are no longer really about you, Jesus
(as awful as your death scene was);
they're about every other death and every other failing
when the shadows depleted a beloved life,
when the doubts sliced at my knees,
when heartache stole my breath
and broke my body down.
Ah, Jesus. I'm sure you know:
there are too many skull places to witness,
too many crosses to endure.
I cannot weep anymore,
not today.

Thursday, April 5, 2012

Wednesday, April 4, 2012

Lent 37

Dear Jesus:
Please hit back.

When they smack you and call you names,
please set the example for our children
that no one should be spit upon or
degraded with name-calling.

When they pay money for your body,
let that money weigh them down to drowning
until they understand that no person's body
should be bought and sold like property.

When they hang you up for power's sake,
please fight back and demonstrate that
no man should have to take that sh**.

When they question you simply for being,
please sting them so severely with your words
that their tongues curl and are silenced.

This suffering for the sake of others
has set a crappy example.

Please hit back already.

Tuesday, April 3, 2012

Lent 36

I thought that you were different, Jesus.
I thought that you were above the drama,
that you might be untouchable somehow.
I hoped that we could just hang out forever:
always learning, always pushing the envelope
here-and-there, always lending a good hand,
and always together -- the whole band of us.
But now you're letting the world divide us,
intentionally, it seems, as if the past three
years aren't important enough to fight for;
as if the conflict and arrest are suddenly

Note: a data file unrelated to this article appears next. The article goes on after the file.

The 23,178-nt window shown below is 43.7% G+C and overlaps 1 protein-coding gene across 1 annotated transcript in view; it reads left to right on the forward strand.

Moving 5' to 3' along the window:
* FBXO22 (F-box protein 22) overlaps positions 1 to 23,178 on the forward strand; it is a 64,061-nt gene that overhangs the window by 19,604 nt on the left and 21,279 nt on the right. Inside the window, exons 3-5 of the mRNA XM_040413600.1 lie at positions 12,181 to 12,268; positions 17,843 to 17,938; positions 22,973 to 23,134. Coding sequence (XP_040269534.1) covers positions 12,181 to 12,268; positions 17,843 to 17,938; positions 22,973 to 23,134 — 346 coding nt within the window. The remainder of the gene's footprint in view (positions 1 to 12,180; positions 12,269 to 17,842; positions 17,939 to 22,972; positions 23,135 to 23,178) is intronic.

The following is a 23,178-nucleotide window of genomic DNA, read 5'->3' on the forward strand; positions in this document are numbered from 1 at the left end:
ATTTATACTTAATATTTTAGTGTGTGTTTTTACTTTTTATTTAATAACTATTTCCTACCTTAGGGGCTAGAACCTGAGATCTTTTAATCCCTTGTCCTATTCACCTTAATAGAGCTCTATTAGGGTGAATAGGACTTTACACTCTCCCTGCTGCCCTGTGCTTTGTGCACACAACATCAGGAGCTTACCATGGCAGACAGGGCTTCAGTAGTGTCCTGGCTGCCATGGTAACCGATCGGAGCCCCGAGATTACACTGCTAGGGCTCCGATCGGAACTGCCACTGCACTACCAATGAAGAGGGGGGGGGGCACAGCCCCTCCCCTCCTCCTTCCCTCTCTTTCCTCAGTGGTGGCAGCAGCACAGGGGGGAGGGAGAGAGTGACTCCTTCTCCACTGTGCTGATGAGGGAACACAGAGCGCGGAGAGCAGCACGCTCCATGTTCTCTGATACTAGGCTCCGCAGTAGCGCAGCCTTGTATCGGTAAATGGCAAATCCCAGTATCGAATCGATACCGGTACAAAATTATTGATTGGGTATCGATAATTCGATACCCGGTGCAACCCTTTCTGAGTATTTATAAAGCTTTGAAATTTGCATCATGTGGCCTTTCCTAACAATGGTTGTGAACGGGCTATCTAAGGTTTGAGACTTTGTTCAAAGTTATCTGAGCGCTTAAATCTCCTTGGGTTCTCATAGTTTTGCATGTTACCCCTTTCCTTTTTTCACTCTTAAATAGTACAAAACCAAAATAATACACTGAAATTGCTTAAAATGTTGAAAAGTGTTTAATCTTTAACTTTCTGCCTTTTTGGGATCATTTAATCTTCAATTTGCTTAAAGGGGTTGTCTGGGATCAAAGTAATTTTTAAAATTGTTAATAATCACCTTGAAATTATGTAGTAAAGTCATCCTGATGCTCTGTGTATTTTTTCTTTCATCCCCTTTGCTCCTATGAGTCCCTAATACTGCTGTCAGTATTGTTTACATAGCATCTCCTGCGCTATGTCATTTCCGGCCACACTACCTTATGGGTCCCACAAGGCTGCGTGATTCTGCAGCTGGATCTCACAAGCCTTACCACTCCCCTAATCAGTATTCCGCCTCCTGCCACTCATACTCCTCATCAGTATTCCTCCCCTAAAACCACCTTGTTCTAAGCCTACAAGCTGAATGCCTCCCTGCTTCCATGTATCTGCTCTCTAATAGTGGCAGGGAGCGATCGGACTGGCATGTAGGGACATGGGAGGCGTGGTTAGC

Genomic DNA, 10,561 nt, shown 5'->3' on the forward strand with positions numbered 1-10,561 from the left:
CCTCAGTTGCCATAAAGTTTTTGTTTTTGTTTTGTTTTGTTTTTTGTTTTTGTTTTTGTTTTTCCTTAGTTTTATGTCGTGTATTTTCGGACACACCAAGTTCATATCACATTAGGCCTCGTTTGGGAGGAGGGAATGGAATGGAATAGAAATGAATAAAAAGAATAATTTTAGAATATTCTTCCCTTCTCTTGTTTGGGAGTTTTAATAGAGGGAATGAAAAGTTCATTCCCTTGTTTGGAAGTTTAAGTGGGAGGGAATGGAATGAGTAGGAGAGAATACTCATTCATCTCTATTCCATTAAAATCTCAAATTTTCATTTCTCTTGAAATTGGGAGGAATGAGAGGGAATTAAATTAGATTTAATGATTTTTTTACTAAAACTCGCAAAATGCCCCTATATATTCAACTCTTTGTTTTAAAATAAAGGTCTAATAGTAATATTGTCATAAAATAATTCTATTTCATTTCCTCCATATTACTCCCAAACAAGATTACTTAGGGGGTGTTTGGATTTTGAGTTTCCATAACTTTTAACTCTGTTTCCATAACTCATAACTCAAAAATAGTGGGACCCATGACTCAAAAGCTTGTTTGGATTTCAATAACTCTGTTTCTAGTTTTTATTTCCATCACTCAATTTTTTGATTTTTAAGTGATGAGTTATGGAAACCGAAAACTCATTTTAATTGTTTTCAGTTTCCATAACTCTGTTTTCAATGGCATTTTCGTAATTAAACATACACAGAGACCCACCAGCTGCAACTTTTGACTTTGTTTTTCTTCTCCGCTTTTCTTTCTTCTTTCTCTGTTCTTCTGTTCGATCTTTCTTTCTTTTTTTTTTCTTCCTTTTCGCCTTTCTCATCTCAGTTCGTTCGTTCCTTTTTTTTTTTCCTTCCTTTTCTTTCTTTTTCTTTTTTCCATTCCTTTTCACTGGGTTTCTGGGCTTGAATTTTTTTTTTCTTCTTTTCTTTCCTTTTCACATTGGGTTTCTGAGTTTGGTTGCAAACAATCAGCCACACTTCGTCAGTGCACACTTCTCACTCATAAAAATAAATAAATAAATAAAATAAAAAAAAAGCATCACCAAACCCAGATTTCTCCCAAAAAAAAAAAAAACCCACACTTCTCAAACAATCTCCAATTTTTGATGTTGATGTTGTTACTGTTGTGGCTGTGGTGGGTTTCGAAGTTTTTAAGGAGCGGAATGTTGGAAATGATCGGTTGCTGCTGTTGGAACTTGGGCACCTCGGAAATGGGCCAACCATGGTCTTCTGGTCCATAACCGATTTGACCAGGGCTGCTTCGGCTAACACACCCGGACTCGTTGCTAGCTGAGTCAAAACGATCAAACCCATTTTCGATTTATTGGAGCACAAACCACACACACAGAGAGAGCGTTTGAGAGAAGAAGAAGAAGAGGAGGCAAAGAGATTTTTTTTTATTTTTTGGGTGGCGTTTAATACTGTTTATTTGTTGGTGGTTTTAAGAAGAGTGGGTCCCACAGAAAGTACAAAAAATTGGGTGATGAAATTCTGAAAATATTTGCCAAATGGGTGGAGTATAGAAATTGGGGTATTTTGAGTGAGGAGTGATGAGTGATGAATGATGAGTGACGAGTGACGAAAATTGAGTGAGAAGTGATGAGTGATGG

more important to you than friends.
You're willing to lose us, willing
to lose me...but you didn't ask
if I was willing to lose you.

Monday, April 2, 2012

Lent 35

Ah, Beautiful God,
you are the stillness of the morning
before the robins wake or the dew lifts,
just as the sky is warming with the sun's color;
and I step into your sleepy quiet
to breathe deeply and savor the holy harmony.
Let the thoughts of my heart and the words of my tongue
be true to your untroubled spaciousness today,
greeting and welcoming others in
to this sweet peace.

Sunday, April 1, 2012

Making Nice (a tangential Palm Sunday rant, er, reflection)

Several months ago, while picking up a few items at the grocery store, a man hit on me in the cheese section. He leaned into my line of sight as I was contemplating cheddars, and said "Your skin is radiant." (It's worth noting -- although it's not the point -- that as compliments go, this one's lame. My skin is radiant? What does that mean? Is my forehead sweating, is my face flushed? Whatever, dude.) I looked at him, smiled oh-so-briefly, and continued shopping. Apparently my response was not satisfactory, because the man doubled-back to me just moments later and said, "What's your problem, bi***?" Then he left. Just like that.

Retrospectively, I wish that I'd said ... well, no, actually I still don't know what I might have said. In any event, I just stood there for a minute or two, mouth agape, before resuming my errand. I don't think anyone's called me a bi*** since my ex-husband.